All the greatest needs, both of the Church and of the world, may be included in one: the need of a higher standard of godliness. The all-embracing secret of a truly godly life is close and constant contact with the unseen God; that contact is learned and practiced, as nowhere else, in the secret place of supplication and intercession.
Our Lord’s first lesson in the school of prayer was, and still is: “Enter into thy closet” (Matt. 6:6, kjv). The “closet” is the closed place, where we are shut in alone with God, where the human spirit waits upon an unseen Presence, learns to recognize Him who is a Spirit, and cultivates His acquaintance, fellowship, and friendship.
The Praying Soul
To the praying soul there becomes possible the faith which is the grasp of the human spirit upon the realities and verities of the unseen world.
To the praying soul there becomes possible the patience, which is the habit of waiting for results yet unseen and hopes yet unrealized. To the praying soul there becomes possible the love that, like a celestial flood, drowns out evil tempers and hateful dispositions, and introduces us to a new world of gentle and generous frames.
Those who yearn for revivals naturally lay much stress on preaching. But what is preaching without praying! Sermons are but pulpit performances, learned essays, rhetorical orations, popular lectures, or may be political harangues, until God gives, in answer to earnest prayer, the preparation of the heart, and the answer of the tongue. It is only he who prays that can truly preach.
Praying souls become prevailing saints. Those who get farthest on in the school of prayer and learn most of its hidden secrets often develop a sort of prescience which comes nearest to the prophetic spirit, the Holy Spirit showing them “things to come.” They seem to know something of the purpose of God, to anticipate His plans, and to forecast the history of their own times.
A Mysterious Union
Like the Bible, prayer is self-evidencing. It is a mysterious union of Divine and human elements not easy of explanation; but to him who prays and puts God to the test along the lines of His own precepts and promises, God proves how real a force prayer is in His moral universe. The best way to prop up prayer is to practice it.
Prayer, likewise, keeps one steadfast in faith and all holy activity. Hence, as surely as God is lifting His people to a higher level of spirituality, and moving them to a more unselfish and self-denying service, there will be new emphasis laid by them upon supplication, and especially upon intercession.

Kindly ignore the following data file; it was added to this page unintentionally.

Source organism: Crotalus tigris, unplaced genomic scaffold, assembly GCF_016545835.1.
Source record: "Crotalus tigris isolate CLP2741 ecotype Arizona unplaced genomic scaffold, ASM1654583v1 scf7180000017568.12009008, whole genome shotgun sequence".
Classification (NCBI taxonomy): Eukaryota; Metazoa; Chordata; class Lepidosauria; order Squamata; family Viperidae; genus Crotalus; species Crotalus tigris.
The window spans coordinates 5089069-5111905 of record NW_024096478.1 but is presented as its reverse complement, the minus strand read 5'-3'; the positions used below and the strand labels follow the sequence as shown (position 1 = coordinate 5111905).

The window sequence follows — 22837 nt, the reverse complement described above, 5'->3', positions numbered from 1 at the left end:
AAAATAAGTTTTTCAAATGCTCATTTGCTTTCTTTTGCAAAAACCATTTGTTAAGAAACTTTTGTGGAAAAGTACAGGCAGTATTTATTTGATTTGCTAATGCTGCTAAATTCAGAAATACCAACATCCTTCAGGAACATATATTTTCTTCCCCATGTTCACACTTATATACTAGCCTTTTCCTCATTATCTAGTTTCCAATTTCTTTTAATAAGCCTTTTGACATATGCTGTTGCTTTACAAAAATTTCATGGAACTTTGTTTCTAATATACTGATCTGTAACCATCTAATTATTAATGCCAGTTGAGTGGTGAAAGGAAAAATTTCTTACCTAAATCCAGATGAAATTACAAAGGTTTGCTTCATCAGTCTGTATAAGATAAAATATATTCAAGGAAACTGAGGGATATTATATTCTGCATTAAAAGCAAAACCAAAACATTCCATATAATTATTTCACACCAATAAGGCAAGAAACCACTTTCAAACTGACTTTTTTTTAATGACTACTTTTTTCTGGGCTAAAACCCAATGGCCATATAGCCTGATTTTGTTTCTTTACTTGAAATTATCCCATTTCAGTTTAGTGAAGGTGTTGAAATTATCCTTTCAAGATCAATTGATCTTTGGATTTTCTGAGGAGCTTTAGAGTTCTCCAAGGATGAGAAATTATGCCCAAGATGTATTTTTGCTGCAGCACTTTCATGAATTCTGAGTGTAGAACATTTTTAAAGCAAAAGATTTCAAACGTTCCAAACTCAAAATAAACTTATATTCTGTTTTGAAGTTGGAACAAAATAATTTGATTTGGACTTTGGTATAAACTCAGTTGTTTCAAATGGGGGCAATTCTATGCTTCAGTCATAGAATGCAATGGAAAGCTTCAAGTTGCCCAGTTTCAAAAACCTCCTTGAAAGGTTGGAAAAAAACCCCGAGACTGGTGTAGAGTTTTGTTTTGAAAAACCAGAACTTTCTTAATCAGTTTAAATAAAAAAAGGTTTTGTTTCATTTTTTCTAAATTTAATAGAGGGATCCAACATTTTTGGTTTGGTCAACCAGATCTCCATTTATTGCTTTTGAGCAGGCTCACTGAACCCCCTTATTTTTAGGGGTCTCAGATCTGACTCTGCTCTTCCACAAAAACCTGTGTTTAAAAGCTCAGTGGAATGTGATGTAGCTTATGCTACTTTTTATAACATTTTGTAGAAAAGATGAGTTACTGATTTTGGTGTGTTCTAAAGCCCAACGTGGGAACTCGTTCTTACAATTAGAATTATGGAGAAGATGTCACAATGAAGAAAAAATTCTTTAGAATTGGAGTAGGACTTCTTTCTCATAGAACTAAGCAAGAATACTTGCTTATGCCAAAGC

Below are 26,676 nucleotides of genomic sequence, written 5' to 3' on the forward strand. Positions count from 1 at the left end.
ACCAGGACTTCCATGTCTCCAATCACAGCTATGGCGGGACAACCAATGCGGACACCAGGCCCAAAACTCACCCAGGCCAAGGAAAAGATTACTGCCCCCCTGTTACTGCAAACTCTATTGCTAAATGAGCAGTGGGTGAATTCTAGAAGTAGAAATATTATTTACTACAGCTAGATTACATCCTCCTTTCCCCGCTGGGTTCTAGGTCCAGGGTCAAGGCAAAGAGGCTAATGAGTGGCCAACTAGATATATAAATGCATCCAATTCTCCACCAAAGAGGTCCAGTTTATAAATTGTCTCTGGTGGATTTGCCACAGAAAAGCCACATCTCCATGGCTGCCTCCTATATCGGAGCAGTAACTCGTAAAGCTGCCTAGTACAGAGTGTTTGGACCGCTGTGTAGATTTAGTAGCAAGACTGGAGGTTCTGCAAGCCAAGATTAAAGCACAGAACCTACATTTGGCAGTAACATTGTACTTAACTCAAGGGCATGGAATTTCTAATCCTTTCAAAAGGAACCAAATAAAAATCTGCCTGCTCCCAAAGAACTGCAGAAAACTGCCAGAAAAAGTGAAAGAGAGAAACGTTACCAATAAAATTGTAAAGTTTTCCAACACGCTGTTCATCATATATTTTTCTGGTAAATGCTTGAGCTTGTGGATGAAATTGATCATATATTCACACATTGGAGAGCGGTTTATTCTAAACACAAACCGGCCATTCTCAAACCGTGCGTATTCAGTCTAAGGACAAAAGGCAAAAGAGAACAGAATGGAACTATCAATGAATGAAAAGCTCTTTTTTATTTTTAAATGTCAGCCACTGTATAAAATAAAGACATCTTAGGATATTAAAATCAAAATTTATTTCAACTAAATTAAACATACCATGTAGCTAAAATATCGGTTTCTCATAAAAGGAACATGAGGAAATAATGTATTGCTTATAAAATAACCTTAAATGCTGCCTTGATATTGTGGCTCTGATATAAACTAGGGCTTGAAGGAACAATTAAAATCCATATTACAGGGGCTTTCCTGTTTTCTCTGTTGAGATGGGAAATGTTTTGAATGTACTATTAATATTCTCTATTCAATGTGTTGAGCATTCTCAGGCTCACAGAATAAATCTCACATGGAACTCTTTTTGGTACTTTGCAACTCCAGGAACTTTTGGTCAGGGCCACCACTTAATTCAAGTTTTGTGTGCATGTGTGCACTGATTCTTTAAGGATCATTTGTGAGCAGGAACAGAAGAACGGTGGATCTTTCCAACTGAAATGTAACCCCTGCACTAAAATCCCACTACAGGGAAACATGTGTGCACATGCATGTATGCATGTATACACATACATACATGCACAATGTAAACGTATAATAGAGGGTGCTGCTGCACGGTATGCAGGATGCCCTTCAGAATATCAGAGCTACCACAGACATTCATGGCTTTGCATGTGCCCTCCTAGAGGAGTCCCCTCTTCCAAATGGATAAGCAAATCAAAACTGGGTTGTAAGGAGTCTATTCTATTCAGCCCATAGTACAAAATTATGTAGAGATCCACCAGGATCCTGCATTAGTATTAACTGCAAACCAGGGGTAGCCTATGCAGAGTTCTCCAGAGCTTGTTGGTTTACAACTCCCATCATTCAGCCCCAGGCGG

We cannot too strongly emphasize that to keep in close touch with God in the secret chamber of His presence is the great fundamental underlying purpose of prayer. To speak with God is a priceless privilege; but what shall be said of having and hearing Him speak with us! We can tell Him nothing He does not know; but He can tell us what we do not know, no imagination has ever conceived, no research ever unveiled.
The highest of all possible attainments is the knowledge of God, and this is the practical mode of His revelation of Himself. Even His holy Word needs to be read in the light of His own presence if it is to be understood. The praying soul hears God speak.
Prayer Imparts God’s Power
In favor of close contact with the living God in prayer, there is another reason that rises perhaps to a still higher level. Prayer not only puts us in touch with God, and gives knowledge of Him and His ways, but it imparts to us His power.
Things which are impossible with man are possible with God, and with a man in whom God is. Prayer is the secret of imparted power from God, and nothing else can take its place. Absolute weakness follows the neglect of secret communion with God—and the weakness is the more deplorable, because it is often unconscious and unsuspected, especially when one has never yet known what true power is.
We see men of prayer quietly achieving results of the most surprising character. They have the calm of God, no hurry, or worry, or flurry; no anxiety, or care, no excitement or hustle or bustle. They do great things for God, yet they are little in their own eyes; they carry great loads, and yet are not weary nor faint; they face great crises, and yet are not troubled.
Who will join the risen Lord in a service of intercession? God is calling His people to a revival of faith in the Divine efficacy of prayer.
ARTHUR T. PIERSON (1837–1911) was an American Presbyterian pastor and writer who preached more than 13,000 sermons and wrote more than 50 books. He was known as an urban pastor who cared passionately for the poor. He was also a consulting editor for the original Scofield Reference Bible.